DAVID GOGGINS: People always ask me how do you build mental toughness. Mental toughness also has these classes out here. A class on mental toughness. Positive thinking, visualization, all these different techniques—mental toughness is a lifestyle. It’s something that you live every single day of your life. When I was growing up I was a lazy kid. I was a lazy kid and everyone goes how did you get to where you’re at today? How did you get to where you’re running 200 miles at one time in 39 hours being so disciplined. It started off honestly with recognizing that my bedroom was dirty. My bed wasn’t made. I lived a sloppy life. So I took very small increments in my life. I started making my bed. I started cleaning my room. I started doing things, coming outside of my lazy ways to become better. And through a period of time your brain doesn’t like it, but it starts to realize this is a new way of thinking…

Read the full transcript at https://bigthink.com/videos/navy-seals-build-a-tough-mind

People power: A message to the G7 | RSA Events

As nation-states grapple with generation-defining issues from the Covid-19 pandemic to the climate crisis, what role does civil society play in addressing the issues of our time?

For the first time since President Biden took office and the UK left the EU, the G7 countries will come together at the 2021 summit in England to discuss the pandemic, prosperity, climate change, and shared values. But without support, solidarity, and citizen engagement, these ambitions for a better world will come to nothing. Activism and political movement-building has always played a key role in democracies around the world – and in an age of crisis, we need people-powered change more than ever. How can grassroots mobilisation drive progress alongside more formal political processes?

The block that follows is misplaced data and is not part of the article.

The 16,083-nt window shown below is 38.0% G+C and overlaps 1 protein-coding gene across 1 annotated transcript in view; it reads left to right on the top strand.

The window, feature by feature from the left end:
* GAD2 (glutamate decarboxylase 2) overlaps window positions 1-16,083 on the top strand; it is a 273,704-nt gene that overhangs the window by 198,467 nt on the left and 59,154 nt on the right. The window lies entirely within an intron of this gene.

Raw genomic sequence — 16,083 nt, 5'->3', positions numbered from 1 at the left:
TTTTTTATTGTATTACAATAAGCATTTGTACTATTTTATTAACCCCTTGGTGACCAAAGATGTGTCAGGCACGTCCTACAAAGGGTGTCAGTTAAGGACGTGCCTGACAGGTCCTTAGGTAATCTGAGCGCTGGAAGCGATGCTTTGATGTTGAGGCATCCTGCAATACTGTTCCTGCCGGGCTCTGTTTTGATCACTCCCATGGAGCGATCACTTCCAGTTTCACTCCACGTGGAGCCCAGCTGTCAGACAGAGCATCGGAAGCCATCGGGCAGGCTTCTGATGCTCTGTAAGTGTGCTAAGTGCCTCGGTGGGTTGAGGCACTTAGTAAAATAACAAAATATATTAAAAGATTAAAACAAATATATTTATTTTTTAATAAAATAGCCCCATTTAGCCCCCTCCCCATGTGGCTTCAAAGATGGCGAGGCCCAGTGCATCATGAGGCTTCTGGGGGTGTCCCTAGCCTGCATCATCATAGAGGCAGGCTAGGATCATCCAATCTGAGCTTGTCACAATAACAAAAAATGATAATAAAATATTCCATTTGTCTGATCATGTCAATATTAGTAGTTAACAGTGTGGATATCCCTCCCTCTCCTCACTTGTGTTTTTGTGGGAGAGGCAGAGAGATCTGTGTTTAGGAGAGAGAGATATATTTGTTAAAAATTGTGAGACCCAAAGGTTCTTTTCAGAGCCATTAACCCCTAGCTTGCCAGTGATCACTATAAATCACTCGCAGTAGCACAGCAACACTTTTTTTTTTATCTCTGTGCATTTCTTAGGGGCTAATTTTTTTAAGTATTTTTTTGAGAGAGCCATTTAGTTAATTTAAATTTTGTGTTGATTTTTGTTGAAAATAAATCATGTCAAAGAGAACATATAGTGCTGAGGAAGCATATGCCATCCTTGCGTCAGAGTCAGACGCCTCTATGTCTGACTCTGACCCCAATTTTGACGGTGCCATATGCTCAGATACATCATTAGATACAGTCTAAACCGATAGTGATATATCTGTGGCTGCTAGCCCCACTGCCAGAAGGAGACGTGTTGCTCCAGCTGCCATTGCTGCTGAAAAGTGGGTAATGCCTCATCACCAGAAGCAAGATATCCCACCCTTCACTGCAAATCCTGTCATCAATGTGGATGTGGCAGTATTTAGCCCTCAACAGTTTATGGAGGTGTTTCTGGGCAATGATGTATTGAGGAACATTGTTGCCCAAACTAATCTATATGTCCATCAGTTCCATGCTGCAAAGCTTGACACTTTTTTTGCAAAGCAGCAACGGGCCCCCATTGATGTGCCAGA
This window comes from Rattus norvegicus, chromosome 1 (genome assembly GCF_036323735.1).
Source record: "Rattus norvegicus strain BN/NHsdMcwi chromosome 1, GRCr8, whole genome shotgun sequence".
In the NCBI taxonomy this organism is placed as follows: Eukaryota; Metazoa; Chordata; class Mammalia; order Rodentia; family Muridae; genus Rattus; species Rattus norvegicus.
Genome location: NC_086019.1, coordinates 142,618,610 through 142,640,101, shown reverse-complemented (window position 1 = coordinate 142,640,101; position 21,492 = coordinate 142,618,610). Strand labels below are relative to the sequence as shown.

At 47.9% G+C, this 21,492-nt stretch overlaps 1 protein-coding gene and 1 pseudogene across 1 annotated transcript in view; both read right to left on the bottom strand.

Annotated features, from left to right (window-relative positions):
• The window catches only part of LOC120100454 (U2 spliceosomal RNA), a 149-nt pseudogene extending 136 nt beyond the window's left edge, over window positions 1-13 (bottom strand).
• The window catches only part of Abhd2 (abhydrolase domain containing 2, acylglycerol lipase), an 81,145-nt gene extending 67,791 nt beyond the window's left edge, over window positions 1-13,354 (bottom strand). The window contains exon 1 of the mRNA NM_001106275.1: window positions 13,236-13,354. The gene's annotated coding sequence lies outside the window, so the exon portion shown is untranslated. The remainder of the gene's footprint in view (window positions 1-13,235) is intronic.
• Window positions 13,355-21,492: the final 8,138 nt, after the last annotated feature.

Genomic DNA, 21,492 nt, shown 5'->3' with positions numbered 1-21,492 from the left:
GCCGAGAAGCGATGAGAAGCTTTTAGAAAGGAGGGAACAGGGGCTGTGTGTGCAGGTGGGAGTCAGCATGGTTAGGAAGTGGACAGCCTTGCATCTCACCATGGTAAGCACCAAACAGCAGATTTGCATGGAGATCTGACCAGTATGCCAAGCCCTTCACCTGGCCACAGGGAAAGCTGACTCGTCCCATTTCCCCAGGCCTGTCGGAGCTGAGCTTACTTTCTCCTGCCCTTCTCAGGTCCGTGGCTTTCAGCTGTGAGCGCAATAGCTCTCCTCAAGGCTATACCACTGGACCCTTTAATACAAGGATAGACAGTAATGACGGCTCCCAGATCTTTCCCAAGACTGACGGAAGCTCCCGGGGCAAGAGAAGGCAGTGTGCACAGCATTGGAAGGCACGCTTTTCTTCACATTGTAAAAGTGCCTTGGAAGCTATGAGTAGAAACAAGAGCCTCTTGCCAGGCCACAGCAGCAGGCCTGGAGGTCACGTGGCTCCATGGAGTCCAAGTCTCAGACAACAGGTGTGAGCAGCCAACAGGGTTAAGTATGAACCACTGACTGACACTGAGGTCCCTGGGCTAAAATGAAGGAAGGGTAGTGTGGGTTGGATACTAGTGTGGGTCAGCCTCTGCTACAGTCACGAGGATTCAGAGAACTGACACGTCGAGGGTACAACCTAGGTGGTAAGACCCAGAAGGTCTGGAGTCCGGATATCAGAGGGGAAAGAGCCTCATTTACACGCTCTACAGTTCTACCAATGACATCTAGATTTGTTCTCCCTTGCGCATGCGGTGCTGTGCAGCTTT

On the eve of the 2021 G7 summit, Anthony Painter and Leah Greenberg explore the role of progressive political movements as engines of change during the 2020s.

This event is co-hosted by the RSA and Das Progressive Zentrum, as part of the 2021 Progressive Governance Digital Summit.

#RSAcivilsociety

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Rethinking the labor force | Yumiko Nishi | TEDxEDHECBusinessSchool

Yumiko through her experience in life explains how